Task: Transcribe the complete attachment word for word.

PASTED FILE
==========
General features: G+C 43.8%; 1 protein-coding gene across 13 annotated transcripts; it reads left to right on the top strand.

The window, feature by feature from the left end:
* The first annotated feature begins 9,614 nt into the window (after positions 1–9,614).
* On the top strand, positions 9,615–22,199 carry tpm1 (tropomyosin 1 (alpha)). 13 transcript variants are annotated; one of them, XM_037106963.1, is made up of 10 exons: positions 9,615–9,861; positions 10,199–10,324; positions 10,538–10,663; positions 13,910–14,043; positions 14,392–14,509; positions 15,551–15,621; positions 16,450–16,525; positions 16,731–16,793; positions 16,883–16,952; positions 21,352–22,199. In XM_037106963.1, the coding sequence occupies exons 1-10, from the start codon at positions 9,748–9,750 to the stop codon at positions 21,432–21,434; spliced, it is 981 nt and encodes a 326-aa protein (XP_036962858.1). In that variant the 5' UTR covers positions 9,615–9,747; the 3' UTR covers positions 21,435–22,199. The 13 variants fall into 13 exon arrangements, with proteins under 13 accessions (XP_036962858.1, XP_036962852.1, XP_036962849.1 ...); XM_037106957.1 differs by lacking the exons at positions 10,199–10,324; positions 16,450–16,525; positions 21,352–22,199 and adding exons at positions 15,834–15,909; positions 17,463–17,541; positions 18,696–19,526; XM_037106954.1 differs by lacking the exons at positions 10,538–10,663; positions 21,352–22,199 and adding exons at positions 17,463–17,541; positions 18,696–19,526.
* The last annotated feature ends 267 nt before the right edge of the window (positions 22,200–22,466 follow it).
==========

General features: G+C 43.8%; 1 protein-coding gene across 13 annotated transcripts; it reads left to right on the top strand.

The window, feature by feature from the left end:
* The first annotated feature begins 9,614 nt into the window (after positions 1–9,614).
* On the top strand, positions 9,615–22,199 carry tpm1 (tropomyosin 1 (alpha)). 13 transcript variants are annotated; one of them, XM_037106963.1, is made up of 10 exons: positions 9,615–9,861; positions 10,199–10,324; positions 10,538–10,663; positions 13,910–14,043; positions 14,392–14,509; positions 15,551–15,621; positions 16,450–16,525; positions 16,731–16,793; positions 16,883–16,952; positions 21,352–22,199. In XM_037106963.1, the coding sequence occupies exons 1-10, from the start codon at positions 9,748–9,750 to the stop codon at positions 21,432–21,434; spliced, it is 981 nt and encodes a 326-aa protein (XP_036962858.1). In that variant the 5' UTR covers positions 9,615–9,747; the 3' UTR covers positions 21,435–22,199. The 13 variants fall into 13 exon arrangements, with proteins under 13 accessions (XP_036962858.1, XP_036962852.1, XP_036962849.1 ...); XM_037106957.1 differs by lacking the exons at positions 10,199–10,324; positions 16,450–16,525; positions 21,352–22,199 and adding exons at positions 15,834–15,909; positions 17,463–17,541; positions 18,696–19,526; XM_037106954.1 differs by lacking the exons at positions 10,538–10,663; positions 21,352–22,199 and adding exons at positions 17,463–17,541; positions 18,696–19,526.
* The last annotated feature ends 267 nt before the right edge of the window (positions 22,200–22,466 follow it).